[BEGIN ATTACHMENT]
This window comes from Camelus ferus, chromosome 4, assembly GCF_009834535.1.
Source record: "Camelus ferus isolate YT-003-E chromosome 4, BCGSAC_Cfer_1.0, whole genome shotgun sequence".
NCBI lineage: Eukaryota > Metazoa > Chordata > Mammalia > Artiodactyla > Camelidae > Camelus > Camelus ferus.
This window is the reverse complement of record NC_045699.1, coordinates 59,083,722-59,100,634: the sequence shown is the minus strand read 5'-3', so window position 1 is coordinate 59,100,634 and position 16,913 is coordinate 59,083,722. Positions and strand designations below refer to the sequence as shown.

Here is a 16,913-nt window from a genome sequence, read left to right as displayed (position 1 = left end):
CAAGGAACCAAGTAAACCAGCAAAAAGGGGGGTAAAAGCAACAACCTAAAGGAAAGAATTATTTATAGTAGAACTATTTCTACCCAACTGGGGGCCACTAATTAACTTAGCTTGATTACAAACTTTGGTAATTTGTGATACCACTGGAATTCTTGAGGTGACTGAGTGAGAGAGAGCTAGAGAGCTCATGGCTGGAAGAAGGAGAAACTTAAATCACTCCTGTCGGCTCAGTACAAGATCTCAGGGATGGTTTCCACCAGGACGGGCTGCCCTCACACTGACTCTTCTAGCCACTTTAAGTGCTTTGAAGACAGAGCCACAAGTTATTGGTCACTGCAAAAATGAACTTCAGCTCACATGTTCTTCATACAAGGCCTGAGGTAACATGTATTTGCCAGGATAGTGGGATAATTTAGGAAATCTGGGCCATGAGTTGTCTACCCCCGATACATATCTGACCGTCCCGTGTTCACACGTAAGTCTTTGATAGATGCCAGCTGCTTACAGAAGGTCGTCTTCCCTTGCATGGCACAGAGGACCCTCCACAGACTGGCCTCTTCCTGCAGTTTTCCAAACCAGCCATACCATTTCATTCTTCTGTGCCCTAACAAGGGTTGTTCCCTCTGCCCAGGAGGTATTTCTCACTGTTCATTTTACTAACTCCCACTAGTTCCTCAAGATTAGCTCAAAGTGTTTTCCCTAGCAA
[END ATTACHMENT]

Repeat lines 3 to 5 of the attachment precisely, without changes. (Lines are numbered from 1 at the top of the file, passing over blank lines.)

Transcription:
NCBI lineage: Eukaryota > Metazoa > Chordata > Mammalia > Artiodactyla > Camelidae > Camelus > Camelus ferus.
This window is the reverse complement of record NC_045699.1, coordinates 59,083,722-59,100,634: the sequence shown is the minus strand read 5'-3', so window position 1 is coordinate 59,100,634 and position 16,913 is coordinate 59,083,722. Positions and strand designations below refer to the sequence as shown.

Here is a 16,913-nt window from a genome sequence, read left to right as displayed (position 1 = left end):